Things to Do

Baseball

Take in a Minnesota Twins baseball game at breathtaking Target Field in downtown Minneapolis. There is no surface parking at the stadium, but a City ordinance has designated an area in the northeast part of downtown where tailgating from your RV before the big game is allowed. The area runs from the river on the north to 6th Street on the south, and from 4th Avenue on the west to 11th Avenue on the east. For the more culturally inclined, nearby theaters and museums reflect the area’s devotion to the arts.

Angling History

The Minnesota Fishing Museum in Little Falls is home to thousands of artifacts detailing the rich history and intense relationship that Minnesota anglers have with the sport. They call Minnesota “The Land of 10,000 Lakes.” Actually, it’s more like 11,842, most of which teem with fish.

Auto Racing

Brainerd International Raceway hosts numerous auto races during the year, including the Lucas NHRA Nationals. RV camping is available in the infield on race weekends.

Sunset Cruise

Book a dinner cruise aboard the double-decker Destiny Cruises yacht, moored adjacent to Ernie’s on Gull Lake.

Turtle Racing

The town of Nisswa, just north of Brainerd, claims to have “The world’s best shopping,” and hosts weekly turtle races on Wednesday summer afternoons. Bring your own turtle, or borrow one from the race organizers.

turtle races on Wednesday summer afternoons, Nisswa
Photo Courtesy Kelly Humphrey, Brainerd Dispatch

Fishing

The communities of Brainerd, Baxter and Nisswa are home to dozens of outstanding fishing lakes. While the walleye is undoubtedly king in Minnesota, this area is also blessed with exceptional angling for largemouth and smallmouth bass, pike and muskies, and even trout.

Mountain Biking

Try mountain biking on one of the nation’s best networks of mountain biking trails in the Cuyuna Country State Recreation Area. Trails wind their rugged way through a network of abandoned, steep-sided iron ore pits that, yes, also contain great fishing for bass, panfish, pike and trout.

Mountain Biking, Cuyuna Country State Recreation Area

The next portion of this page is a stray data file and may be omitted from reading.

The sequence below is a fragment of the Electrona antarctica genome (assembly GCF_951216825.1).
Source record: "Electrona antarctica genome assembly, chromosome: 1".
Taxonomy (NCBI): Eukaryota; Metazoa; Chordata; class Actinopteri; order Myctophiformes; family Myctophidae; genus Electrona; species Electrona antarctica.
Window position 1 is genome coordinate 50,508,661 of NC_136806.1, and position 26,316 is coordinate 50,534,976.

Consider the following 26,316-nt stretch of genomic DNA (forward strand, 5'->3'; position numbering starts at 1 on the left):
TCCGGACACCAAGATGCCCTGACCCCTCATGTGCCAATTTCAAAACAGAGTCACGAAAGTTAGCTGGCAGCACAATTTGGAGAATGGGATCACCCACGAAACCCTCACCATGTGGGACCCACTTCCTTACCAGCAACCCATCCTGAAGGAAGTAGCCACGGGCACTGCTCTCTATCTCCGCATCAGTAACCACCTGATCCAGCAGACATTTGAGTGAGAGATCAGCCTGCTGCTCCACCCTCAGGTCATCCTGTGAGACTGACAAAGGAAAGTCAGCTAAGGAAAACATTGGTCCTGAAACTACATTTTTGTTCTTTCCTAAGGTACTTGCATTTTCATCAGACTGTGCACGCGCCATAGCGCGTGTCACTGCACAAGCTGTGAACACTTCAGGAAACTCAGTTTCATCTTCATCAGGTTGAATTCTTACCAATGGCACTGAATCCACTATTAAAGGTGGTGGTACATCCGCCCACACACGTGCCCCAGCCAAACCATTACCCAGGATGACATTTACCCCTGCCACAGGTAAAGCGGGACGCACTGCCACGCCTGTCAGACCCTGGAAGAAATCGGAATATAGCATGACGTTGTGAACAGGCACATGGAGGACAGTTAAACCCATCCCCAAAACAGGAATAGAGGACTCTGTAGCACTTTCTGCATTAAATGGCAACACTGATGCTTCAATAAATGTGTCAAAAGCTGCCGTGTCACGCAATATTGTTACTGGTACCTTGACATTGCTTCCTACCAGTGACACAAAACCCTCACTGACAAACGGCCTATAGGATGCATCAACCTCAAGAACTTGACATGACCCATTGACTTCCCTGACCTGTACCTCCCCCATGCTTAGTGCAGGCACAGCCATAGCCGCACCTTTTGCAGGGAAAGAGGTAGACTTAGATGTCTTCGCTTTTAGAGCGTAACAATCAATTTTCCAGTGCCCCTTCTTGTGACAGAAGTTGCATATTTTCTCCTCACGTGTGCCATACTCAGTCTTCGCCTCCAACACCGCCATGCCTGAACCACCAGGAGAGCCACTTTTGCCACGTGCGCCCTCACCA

Photo Courtesy exploreminnesota.com

Aquarium

In Duluth, check out the Great Lakes Aquarium to see native fish species swim in the flesh.

Split Rock Lighthouse

This historic lighthouse, located in Two Harbors, is a must-see on your trip, well worth climbing a few stairs to take in the stunning view.

Split Rock Lighthouse
Photo Courtesy Northshorevisitor.com

Canoeing

Motors are allowed by permit on Saganaga Lake at the end of the Gunflint Trail. While you can tow in or cartop your own boat, this is a primary gateway to the Boundary Waters Canoe Area Wilderness (BWCAW), a canoe-only area offering a variety of lakes and rivers for fishing and exploration. Make reservations and book permits early.

Extend your trip

While the North Shore is the perfect destination for a long weekend, it’s also the ideal starting point for those who may wish to extend their vacation for a few days or more. Travel up Hwy 12 to experience The Gunflint Trail that takes you west into Minnesota’s rugged northern wilderness. You can also take a ferry to Isle Royale for great sea kayaking. And then there are more adventures just across the border in Canada.

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Lake Saganaga

The Gunflint Trail (Hwy 12) extends westward from the town of Grand Marais on Lake Superior into Minnesota’s wilderness Arrowhead Region, providing a tempting diversion from North Shore activities. Lakes and campsites are available along the way. The highway eventually reaches Lake Saganaga and the Sea Gull River, where the state record 17 lb. 8 oz. walleye was caught, just a few miles from the Ontario border.
55 miles from Grand Marais (1 hour 30 minutes)

Isle Royale

Head north on Hwy 61 from Grand Marais to Grand Portage, and you can book a 2-hour passenger ferry trip to Isle Royale National Park in Michigan. Sightsee and hike for a half-day, and be back in Minnesota in time for dinner.
35 miles from Grand Marais (41 minutes)

Thunder Bay

If you packed your passport, consider heading all the way up Hwy 61 to the border crossing at Pigeon River, your gateway to Ontario. From here, it’s just a short 50-minute drive up to Thunder Bay, a bustling community known for paper mills, hockey thrills and great fishing. Longline troll crankbaits or spoons along the bay’s shoreline for giant Coaster brook trout.
80 miles from Grand Marais (1 hour 34 minutes)

Quetico and Boundary Waters

If you like canoeing and camping, you’ll love Quetico Provincial Park, Ontario’s flip side of the border with Minnesota’s BWCAW, about 60 miles straight west from Thunder Bay. Fish and paddle to your heart’s content on the Park’s 2,000 lakes. If you’re into boating rather than paddling, try fishing nearby lakes Shebandowan or Lac des Mille Lacs for walleyes.
60 miles (1 hour 30 minutes)